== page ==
About five years ago, Rochelle Summerfield moved to the Clarence Valley, Northern New South Wales, Australia, where her studio is based.
“Every day I get to see the beautiful, silvery light glistening on the water’s surface or in the height of flood – such as when I experienced my first flood ever, it was the historical 100-year flood of 2013 – the river rose 22 metres just below our home. The mystery and force of nature is exemplified by the river.”
Rochelle’s artworks puzzle over ideas on identity, nature and transformation through paradox.
“The more we domesticate the environment the more we search to find connection to the ‘wild’ in ourselves and in nature”.
Rochelle’s plucky, defiant red-shoed heroine – a recurring protagonist – is situated within the rich, lush riverscapes of the New South Wales. Her powerful and contemporary female form is far greater than the sum of her collaged parts as she defies body image and injects a cheeky spark of humour into the work.
Working with classic media such as pencil drawing, oil pastel and the cut and paste of collage, Rochelle has played, experimented and combined media with new technologies like photography and photo media and recently animation.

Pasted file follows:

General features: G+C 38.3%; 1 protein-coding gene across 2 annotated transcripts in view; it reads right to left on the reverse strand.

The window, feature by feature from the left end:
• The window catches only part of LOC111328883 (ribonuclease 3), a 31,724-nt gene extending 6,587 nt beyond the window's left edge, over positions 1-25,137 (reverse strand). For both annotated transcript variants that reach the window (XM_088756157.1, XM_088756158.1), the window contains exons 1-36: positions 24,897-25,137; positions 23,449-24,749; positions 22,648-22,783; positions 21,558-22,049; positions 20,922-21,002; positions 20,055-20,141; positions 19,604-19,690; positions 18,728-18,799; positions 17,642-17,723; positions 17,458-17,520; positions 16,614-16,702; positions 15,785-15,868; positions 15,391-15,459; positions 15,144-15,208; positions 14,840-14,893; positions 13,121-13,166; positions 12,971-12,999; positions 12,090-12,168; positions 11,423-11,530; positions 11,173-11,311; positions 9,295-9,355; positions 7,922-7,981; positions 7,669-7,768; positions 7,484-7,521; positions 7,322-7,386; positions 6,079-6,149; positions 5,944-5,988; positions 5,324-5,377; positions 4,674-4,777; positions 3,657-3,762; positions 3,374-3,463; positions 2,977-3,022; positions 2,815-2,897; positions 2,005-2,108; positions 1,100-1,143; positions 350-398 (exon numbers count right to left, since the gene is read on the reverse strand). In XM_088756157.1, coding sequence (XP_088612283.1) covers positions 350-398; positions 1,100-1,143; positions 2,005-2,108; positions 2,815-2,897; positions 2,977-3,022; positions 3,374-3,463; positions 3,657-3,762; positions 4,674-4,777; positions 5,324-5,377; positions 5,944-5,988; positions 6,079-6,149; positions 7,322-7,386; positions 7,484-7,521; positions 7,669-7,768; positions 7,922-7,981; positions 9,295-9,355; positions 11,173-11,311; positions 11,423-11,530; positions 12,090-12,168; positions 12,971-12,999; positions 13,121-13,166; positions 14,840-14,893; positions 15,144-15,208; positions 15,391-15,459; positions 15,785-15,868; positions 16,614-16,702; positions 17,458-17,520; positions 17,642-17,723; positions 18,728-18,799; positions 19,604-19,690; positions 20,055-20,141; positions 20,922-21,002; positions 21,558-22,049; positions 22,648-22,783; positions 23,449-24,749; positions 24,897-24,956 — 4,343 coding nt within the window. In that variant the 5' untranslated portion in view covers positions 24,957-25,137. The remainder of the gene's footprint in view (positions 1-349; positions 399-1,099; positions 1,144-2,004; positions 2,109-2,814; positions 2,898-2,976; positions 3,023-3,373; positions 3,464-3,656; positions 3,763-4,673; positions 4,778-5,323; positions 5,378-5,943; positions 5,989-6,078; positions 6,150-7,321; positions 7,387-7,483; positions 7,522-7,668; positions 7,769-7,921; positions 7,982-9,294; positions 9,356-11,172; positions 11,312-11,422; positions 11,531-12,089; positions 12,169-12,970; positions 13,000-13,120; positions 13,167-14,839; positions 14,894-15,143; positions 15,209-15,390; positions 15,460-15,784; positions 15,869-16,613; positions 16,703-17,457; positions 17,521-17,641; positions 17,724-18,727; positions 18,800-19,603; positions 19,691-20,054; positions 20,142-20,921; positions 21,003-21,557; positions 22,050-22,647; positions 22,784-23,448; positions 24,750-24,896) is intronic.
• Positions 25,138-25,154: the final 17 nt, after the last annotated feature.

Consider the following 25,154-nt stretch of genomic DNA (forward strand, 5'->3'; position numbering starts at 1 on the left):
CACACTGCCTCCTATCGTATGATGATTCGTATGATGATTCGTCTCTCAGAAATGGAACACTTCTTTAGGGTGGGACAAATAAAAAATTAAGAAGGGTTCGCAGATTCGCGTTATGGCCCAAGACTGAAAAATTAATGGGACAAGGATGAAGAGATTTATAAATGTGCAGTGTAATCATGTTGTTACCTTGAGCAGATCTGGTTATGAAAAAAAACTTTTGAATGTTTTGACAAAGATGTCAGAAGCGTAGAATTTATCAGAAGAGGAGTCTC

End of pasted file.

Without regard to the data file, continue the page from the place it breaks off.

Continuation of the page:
Rochelle has a Masters of Visual Arts and has trained at the Julian Ashton Art School. She specialises in photocollage, drawing, oil pastels, printmaking, new and digital media. Her work is deeply concerned with female subjectivity, nature and the domestic, juxtaposed both thematically and artistically.
Rochelle’s work has been acquired by numerous public and private collections, including the Print Council of Australia and State Library of Victoria. Rochelle was a selected artist for ‘Future Public’ displayed during the 2016 national Artlands Regional Arts Conference. In 2017, she completed a highly successful solo show and artist residency at Penrith Regional Gallery & Lewers Bequest, which saw her collaged female float along fine pencil drawings of the Nepean River as moving image. Most recently Rochelle was awarded overall winner for the innovative photo-digital award at Moreton Bay Region Art Awards for her work Lost. Exhibitions also include the Windmill Trust Scholarship 20th Anniversary Retrospective and the upcoming nationally touring As Far As The Eye Can See, curated by Rilka Oakley of Blue Mountains Cultural Centre.